Master AP Calculus AB & BC

Part II. AP CALCULUS AB & BC REVIEW

CHAPTER 11. Sequences and Series (BC Topics Only)

CONVERGENCE TESTS FOR INFINITE SERIES

Your major focus in infinite series will be in determining whether or not the series converge; in some rare instances, you will also be able to provide the sum at which the series converge. Each of these tests works best for certain kinds of series, so make sure to learn the series characteristics that indicate which tests to use as well as how to apply the tests themselves. So, don’t just learn one or two and expect to be able to apply them in all situations; you need to know them all. I know, no rest for the wicked....

Geometric Series

TIP. Just as promised, the first term of the expansion is the a term of the geometric series.

Geometric series have the easiest test for convergence of them all, but first you need to know what a geometric series is. Every geometric series has the form

where a is a constant that can be factored out of each term and r is the ratio, the identical portion of each term raised to an increasing power as the terms increase. The major difference between this series and most other infinite series is that geometric series begin with n = 0 and not n = 1. However, that makes the a term very easy to find; the a term will be the first term in the geometric series when expanded, since it is multiplied by r0, which is just 1. Let’s expand the geometric series to get a feel for these puppies:

Not only will you be able to tell if this series actually adds up to something (converges), but we can actually find out exactly what the sum of the series is.

Geometric Series: The geometric series will diverge for |r| ≥ 1. It will only converge if 0 < |r|< 1. If the series does converge, it will converge to the sum Therefore, the series converges since the ratio, 1/3, is between 0 and 1. Furthermore, the sum of the series will be

Example 4: Determine whether or not the following series converge; if they do, find the sum of the series.

(a)

The first term is a, so a = 3. You also know that each term of the series contains a, so factor it out to determine r:

So, the n = 0 term is 1, the n = 1 term is 5/4, and the n = 2 term is 25/16. The numerators are powers of 5, and the denominators are powers of 4. This is just the series However, 5/4 ≥ 1, so the series diverges. n=0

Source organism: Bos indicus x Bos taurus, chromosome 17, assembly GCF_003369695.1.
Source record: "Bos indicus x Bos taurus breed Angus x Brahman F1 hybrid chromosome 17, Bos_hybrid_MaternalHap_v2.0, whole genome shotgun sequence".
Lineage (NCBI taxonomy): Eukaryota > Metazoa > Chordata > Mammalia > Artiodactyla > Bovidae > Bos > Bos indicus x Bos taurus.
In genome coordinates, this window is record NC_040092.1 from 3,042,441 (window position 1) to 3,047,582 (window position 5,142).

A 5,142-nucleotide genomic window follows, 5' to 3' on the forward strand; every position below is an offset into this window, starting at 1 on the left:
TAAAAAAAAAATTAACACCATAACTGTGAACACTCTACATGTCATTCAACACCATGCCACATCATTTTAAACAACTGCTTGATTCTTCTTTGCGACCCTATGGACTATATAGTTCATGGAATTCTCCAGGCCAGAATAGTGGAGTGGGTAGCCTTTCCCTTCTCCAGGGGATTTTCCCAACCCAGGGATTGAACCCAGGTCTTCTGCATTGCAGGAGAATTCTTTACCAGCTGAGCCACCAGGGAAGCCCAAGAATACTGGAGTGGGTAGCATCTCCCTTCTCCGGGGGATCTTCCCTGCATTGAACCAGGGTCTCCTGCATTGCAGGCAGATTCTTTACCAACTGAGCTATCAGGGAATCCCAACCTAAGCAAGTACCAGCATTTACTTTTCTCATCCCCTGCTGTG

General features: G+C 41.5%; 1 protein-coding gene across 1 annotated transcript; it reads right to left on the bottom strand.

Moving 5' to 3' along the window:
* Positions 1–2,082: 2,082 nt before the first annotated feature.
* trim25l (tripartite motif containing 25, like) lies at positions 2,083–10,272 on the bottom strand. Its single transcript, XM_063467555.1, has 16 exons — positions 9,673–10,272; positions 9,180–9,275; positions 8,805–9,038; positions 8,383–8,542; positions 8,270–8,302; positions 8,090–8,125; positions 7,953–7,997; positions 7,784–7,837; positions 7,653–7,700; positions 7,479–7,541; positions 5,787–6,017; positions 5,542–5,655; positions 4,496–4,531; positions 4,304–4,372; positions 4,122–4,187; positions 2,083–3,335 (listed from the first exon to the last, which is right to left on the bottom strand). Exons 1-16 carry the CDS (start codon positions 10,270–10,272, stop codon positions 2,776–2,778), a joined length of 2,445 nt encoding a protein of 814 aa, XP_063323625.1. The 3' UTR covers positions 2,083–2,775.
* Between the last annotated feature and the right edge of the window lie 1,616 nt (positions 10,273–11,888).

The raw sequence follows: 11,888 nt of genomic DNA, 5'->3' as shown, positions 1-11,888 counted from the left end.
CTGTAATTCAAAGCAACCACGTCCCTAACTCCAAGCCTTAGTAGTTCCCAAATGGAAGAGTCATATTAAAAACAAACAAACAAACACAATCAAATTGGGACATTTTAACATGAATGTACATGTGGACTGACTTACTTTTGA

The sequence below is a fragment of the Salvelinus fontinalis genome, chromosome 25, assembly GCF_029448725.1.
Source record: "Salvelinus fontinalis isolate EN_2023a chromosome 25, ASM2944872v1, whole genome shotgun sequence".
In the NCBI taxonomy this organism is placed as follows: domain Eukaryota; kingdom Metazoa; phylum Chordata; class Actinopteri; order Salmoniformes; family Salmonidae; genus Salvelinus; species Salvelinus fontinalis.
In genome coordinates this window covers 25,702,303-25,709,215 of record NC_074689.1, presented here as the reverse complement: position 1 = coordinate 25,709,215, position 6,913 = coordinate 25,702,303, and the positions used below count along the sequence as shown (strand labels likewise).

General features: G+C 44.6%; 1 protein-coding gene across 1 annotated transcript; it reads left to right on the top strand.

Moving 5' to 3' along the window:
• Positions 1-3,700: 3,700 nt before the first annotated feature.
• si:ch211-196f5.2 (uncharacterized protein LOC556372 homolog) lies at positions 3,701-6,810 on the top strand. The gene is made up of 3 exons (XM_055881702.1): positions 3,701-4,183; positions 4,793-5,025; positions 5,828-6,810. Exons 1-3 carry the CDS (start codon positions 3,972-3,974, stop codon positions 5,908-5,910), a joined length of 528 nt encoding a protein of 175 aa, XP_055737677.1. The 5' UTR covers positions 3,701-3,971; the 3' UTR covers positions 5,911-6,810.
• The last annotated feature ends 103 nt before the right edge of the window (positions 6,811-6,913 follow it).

(b)

Recognize this problem? We have already decided that the answer must be 1, so let’s finally prove it. First of all, a = 1/2, so factor that out of everything:

The ratio is definitely (1/2), making the series Therefore, the sum will be

just as we thought it would be.

(c)

NOTE. Dividing the other terms by 1/4 is the same as multiplying them by 4.

Again, since a is the first term, 1/4, divide it out of all the other terms.

The 4/6 term can be reduced to 2/3, and the series in parentheses has ratio 2/3. Thus, the series converges (since 2/3 is between 0 and 1), and it has sum

The Integral Test and P-Series

To help you remember the necessary conditions that must exist in order to apply the integral test, memorize the following phrase: In prison, dogs curse. The mneumonic device reinforces that in order to apply the Integral Test, the function must be positive, decreasing, and continuous. In essence, the Integral Test shows that an infinite series and an integral with an infinite upper bound have a lot in common: either they will both converge or both diverge.

The Integral Test: If an = f(n) is a positive, decreasing, continuous function, then and either both converge or both diverge. As an example, consider the harmonic series. We already know that the sequence converges, but does the infinite series converge? According to the Integral Test, it will if the integral does. Therefore, try to evaluate this improper integral:

NOTE. It makes sense that p must be positive. If p = -2, that creates the series which definitely has an infinite height as x approaches infinity.

As x approaches infinity, ln x will approach a height of infinity; the graph has no horizontal asymptote or limiting value and will increase forever (although more slowly than many other graphs). Therefore, the integral diverges, and the infinite series must diverge, too.

The justification for the Integral Test lies in geometry. Remember that an integral is really the sum of an infinite number of rectangle areas; the above series was an infinite sum of numbers. If a function creates rectangles whose areas grow and result in divergence, then that same function will create outputs whose sums grow too much and also create divergence.

This leads us back to a brief discussion we began in the Improper Integrals section of Chapter 8. At that time, we discussed the set of improper integrals of the form We said that this integral will diverge for any p ≤ 1 but will converge for p > 1. We can now apply this fact to infinite series.

NOTE. The fact that I have not peppered this discussion on p-series with low-brow humor is a testament to my self-control.

P-series: A p-series is a series of the form where p is a positive number. A p-series will converge if p > 1 but will diverge if p ≤ 1. In the case of the harmonic series 1/n, p = 1, so it will diverge; you don’t have to apply the Integral Test as we did above, but if you do, it will become very clear exactly why the harmonic series diverges.